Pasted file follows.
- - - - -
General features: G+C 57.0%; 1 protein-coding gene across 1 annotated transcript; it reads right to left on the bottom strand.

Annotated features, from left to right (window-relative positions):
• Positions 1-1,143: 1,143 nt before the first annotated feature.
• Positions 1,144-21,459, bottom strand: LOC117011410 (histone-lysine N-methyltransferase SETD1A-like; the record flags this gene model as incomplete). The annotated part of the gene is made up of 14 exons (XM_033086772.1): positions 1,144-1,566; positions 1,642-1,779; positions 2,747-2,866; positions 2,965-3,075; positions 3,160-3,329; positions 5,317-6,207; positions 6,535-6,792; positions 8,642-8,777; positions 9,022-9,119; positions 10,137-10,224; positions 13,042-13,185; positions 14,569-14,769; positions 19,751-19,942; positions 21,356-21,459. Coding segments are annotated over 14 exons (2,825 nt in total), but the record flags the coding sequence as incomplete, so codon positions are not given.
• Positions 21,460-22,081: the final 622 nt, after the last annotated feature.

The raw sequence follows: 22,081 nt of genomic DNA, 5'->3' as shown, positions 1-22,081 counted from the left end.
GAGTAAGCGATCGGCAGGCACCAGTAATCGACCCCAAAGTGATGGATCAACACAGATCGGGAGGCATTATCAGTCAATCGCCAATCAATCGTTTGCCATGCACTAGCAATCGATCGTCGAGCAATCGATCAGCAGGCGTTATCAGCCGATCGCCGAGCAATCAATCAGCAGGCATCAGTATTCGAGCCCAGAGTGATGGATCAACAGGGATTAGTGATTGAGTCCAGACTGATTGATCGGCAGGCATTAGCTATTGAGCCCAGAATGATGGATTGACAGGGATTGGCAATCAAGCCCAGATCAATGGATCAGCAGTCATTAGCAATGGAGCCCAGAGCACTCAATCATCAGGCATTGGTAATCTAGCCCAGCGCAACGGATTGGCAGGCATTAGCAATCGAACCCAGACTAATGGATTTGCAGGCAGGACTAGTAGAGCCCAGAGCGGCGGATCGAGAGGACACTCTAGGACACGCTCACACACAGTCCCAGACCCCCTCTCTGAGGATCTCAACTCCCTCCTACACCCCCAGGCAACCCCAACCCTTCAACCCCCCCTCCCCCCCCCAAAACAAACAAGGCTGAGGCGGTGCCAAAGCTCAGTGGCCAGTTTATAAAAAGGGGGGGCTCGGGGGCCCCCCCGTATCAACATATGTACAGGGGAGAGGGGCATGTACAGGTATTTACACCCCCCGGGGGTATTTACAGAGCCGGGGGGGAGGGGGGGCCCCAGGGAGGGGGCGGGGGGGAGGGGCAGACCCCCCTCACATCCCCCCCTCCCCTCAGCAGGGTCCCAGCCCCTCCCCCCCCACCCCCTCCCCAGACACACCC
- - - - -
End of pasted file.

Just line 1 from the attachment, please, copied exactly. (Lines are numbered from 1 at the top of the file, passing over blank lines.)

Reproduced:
General features: G+C 57.0%; 1 protein-coding gene across 1 annotated transcript; it reads right to left on the bottom strand.